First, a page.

DESCRIPTION OF PREFERRED EMBODIMENTS Referring to FIGS. 1 through 3 flexible hose 10 of the invention is disclosed which includes a tube 12, a reinforcement 14 of twined strands l6, and cover 18. The tube is formed of a flexible polymeric material by known processes such as extrusion. The polymeric material may be of the thermosetting type such as natural or synthetic rubbers or blends thereof; or of the thermo-type which includes plastics such as nylon and polyvinylchloride which are set by cooling. One or more radially extending ribs 20 are formed integral with the tube throughout its length. The ribs 20 may extend as longitudinal, or helical elements along the tube exterior. At least one rib is required throughout the length of the tube although a plurality of ribs are preferred. As a general rule, a larger diameter hose requires a greater number of circumferentially spaced ribs than a smaller diameter hose. By way ofillustration and not limitation, a 9/16 in. diameter hose has been satisfactorily manufactured with these substantially equally circumferentially spaced ribs. When multiple ribs 20 are used, they may be equally or randomly spaced without detracting from the intended advantages or scope of this invention.

The height, width, or shape of the ribs may be varied as desired provided certain flexural characteristics or physical properties are maintained. These requirements will be later discussed. The reinforcement 14 of multiple strands 16 is twined over the tube 12 and ribs 20. Any reinforcement pattern may be used but the greatest advantages of the invention are realized with a spirally wound reinforcement. For this reason, a spirally wound ply of reinforcement is illustrated that includes a first strand layer spiraled helically around the tube and an oppositely wound second strand layer formed over the first strand layer and tube.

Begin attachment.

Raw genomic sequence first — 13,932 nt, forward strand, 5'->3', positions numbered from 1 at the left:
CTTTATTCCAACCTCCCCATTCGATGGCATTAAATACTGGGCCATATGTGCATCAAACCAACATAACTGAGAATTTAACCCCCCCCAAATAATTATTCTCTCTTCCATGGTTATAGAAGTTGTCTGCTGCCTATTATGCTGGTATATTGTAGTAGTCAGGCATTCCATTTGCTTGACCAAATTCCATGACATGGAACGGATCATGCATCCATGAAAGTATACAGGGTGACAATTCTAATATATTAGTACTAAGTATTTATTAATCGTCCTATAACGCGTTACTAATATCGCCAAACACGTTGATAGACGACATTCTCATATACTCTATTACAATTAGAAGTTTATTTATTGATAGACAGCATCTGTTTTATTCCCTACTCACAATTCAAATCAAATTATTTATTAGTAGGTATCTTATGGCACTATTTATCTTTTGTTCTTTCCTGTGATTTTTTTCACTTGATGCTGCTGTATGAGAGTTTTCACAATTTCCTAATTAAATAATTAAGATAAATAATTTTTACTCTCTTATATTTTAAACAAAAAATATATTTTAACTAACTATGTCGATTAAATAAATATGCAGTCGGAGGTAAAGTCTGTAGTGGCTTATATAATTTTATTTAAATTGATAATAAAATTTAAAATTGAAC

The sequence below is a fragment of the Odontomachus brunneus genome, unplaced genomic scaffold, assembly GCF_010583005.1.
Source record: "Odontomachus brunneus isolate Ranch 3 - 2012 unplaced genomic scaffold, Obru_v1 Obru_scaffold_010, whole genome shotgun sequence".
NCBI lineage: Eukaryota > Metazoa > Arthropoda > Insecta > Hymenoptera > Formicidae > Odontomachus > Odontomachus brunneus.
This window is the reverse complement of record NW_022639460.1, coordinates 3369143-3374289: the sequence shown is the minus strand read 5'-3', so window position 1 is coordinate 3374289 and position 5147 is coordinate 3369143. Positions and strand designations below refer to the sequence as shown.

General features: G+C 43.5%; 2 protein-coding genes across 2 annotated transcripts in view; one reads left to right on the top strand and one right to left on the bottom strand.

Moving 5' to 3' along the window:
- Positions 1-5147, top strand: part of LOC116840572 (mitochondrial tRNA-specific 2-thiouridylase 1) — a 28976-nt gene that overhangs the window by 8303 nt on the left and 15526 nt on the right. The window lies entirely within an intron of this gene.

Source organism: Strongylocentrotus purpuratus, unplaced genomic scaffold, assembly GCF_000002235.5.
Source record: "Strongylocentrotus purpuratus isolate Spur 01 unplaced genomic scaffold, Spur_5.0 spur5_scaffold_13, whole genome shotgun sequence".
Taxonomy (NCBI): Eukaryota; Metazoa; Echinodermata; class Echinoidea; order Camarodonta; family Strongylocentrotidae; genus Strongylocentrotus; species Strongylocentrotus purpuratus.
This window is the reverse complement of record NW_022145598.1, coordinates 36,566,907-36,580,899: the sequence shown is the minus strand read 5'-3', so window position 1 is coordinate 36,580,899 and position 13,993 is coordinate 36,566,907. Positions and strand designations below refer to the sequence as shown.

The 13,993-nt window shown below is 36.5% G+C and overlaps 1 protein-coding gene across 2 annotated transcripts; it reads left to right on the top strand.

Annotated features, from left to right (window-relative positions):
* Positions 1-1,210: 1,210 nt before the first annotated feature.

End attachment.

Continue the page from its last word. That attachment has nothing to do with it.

The strands are tensioned as they are spiraled. The tensioned strands deform, cut, bend, or otherwise displace 22 portions of the rib or ribs 20 at their points of junction or cross-over therewith. The rib has physical properties to allow such displacement. The displaced portions 22 and undisplaced portions 24 define a pseudo-corrugation throughout the length of hose which mechanically holds or positions each reinforcement strand. A converging cross-sectional rib shape such as a triangular shape, has proven satisfactory as it allows easy deformations to take place at the extreme apex point while providing a larger hose support area at the tube. Preferably, the rib height is greater than the thickness of the reinforcement 14 ply to insure that the radially outermost strand 26 is mechanically held in position. More preferably, the rib height does not exceed the thickness of the cover 18 nor more than twice the thickness of the reinforcement ply 14.